The whole dream of running was gone up in the smoke. I had to undergo a surgery and go through physio, etc…

Early 2017, three years after the accident I decided to give it a try again. Went on a diet, lost around 10 kg and managed to run my first City2surf in 1 hour 25 minutes with pace 6:09. I had to stop for a toilet break and lost a good 2-3 minutes but overall not a bad result for a person like me who was suffering from laziness and some extra baggage since I remember!

I have been on numerous diets, tried many methods but was never able to lose any weight. I was carrying extra weight since maybe 2004 after uni graduation!

Having a goal such as this race was the only motivation/stimulation that could force me eat less and healthy. I track my diet through MyfitnessPal and running through Runkeeper.

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The treat after the race!

Next target: half-marathon!

AWS Certifications

Last December (12/16) I decided to give AWS a try. I didn’t have much experience with cloud already. In search of a good training course I found aCloudGuru which was also really cheap. Their training courses have a reasonably good coverage and depth for the exam topics.

I was able to knock out 3 associate exams from 0 knowledge to a good pass mark in less than 7 months. I had dedicated about 3-6 hours weekly to practice and study. It also depends on your background and IT experience. Being a developer with many years of experience I was already familiar with almost all the concepts and had a good foundation.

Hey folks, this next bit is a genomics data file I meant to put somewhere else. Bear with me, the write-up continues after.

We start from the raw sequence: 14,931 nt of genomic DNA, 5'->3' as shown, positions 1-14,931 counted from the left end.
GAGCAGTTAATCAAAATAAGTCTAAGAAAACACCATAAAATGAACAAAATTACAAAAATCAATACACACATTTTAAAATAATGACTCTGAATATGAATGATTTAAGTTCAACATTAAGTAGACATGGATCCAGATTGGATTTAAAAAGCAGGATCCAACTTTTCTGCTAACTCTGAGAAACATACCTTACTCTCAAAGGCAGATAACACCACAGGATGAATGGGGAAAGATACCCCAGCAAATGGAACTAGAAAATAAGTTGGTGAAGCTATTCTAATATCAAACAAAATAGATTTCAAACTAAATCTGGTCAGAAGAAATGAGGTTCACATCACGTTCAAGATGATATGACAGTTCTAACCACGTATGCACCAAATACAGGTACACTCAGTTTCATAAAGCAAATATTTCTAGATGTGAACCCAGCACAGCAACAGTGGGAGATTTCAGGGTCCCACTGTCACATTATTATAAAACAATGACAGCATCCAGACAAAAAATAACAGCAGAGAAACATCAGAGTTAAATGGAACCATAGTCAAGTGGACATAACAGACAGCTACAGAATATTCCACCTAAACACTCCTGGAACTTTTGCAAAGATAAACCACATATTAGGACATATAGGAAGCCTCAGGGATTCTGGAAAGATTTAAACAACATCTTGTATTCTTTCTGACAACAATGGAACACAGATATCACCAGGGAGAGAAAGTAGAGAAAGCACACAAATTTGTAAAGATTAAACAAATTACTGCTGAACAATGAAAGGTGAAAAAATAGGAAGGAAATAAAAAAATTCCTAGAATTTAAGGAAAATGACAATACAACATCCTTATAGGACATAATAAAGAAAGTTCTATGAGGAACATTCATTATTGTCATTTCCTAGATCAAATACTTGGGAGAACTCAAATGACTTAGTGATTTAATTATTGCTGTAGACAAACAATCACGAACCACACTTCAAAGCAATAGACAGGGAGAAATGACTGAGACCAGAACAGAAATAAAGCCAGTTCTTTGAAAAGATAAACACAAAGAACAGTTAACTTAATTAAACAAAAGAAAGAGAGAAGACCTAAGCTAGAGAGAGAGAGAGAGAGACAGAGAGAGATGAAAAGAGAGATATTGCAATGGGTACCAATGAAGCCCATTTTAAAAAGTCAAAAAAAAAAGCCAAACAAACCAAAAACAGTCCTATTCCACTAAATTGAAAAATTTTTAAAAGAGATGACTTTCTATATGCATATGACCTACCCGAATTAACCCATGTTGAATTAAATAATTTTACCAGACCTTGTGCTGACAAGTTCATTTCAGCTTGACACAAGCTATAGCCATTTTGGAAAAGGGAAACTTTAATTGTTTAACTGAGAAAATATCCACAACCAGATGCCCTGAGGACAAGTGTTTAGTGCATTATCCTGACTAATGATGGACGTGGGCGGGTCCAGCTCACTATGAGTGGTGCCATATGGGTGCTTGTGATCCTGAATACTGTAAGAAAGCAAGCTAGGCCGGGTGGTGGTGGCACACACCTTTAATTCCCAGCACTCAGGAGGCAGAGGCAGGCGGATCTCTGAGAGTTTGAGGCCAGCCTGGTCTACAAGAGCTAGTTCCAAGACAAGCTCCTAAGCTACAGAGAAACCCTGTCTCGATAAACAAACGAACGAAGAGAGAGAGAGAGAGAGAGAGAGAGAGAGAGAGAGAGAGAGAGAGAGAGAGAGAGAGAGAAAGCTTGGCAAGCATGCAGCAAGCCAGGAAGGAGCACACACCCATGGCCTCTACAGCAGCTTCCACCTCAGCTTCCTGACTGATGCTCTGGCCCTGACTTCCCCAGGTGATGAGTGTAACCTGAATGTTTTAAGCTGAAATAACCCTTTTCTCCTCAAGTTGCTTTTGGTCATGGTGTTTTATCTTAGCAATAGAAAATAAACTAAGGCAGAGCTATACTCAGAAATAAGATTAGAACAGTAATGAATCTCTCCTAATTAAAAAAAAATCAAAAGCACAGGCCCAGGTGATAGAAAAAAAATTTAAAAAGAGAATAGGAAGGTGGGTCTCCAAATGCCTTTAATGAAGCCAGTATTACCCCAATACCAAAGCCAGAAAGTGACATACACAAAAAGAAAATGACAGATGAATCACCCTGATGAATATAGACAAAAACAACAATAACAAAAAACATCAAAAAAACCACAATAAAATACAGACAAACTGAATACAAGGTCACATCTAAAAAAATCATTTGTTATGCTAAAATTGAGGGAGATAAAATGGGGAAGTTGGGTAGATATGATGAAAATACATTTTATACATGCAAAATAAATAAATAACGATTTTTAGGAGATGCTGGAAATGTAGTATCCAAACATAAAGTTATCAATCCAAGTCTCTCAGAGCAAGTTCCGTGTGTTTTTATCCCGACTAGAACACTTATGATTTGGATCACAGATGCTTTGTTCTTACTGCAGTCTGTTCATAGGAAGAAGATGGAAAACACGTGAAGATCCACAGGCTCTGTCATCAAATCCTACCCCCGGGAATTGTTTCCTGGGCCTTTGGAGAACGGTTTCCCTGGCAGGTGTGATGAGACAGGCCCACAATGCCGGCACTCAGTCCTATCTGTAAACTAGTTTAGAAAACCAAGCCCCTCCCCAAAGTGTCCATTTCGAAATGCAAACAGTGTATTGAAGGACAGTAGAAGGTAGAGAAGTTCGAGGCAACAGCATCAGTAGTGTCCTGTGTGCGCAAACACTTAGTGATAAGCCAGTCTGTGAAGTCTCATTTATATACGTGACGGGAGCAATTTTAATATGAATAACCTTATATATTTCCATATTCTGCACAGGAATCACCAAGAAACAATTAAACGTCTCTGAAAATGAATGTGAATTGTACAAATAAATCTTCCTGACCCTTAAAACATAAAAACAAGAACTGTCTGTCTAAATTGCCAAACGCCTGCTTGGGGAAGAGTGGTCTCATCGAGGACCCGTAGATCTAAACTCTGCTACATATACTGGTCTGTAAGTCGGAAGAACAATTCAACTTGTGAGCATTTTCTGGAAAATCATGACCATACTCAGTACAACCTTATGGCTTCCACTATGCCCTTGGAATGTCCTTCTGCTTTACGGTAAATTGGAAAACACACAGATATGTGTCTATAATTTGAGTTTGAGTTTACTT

If you really want to learn and not just pass the exam, then you need to go through the training courses, read relevant whitepapers, study FAQs, go through bits of the online manuals and do some hands on development and practices.

The best way to gain more experience if you are not working with AWS on your day job like me is to define personal projects for yourself or get some side projects as a freelancer.AWS_Certified_Logo_SAA_1176x600_Color

Our Ansible Journey

We have been missing automated deployments all along.

Recently we looked at Ansible, Chef, Puppet and picked Ansible for out deployment automation.

It has the advantage of being agent-less which means you do not need an agent on the destination machines in order to manage them. Everything is done remotely via ssh.

Although having agents is not necessarily a bad thing and that will became part of the fabric of your provisioning but agent-less tools enable you to hit the ground faster.

I think the main advantage of Ansible is that it’s easy to learn and apply. We were able to automate the deployment of a relatively complex project in just few weeks.

It has numerous modules to do anything you might think of, such as yum, copy, run command, git, etc.

I am going to use it for my personal projects as well replacing bash scripts…

In Search of a Perfect Development Environment!

Like many developers I am also in search of a perfect development environment!

I understand this might not be true for everyone. If you are a .Net developer who has a good laptop loaded with the latest Windows then I assume you already have a perfect development environment. But if you are a Java/Python developer writing code destined to a Linux server, stuck with a Windows laptop then there is a problem.

Many corporate environments are tied to Microsoft technologies for Office, chat, email, VPN, Windows, etc.

I mainly write Java, Haskell and Python these days. As a Linux guy I obviously don’t like to work on Windows but at work we are forced to use Windows 7 and BYOD or booting any other OS is not allowed.

Although my laptop has an i7 CPU with 32 GB of ram but still it’s a Windows!

No offence to MS fans but it doesn’t make any sense to develop and test on one platform and deploy to another.

We have had many instances where things behaved differently on different OSes and wasted hours to troubleshoot. But this is very hard to explain to some managers and IT people! A minimum development machine for someone like me must be a Mac or a Linux.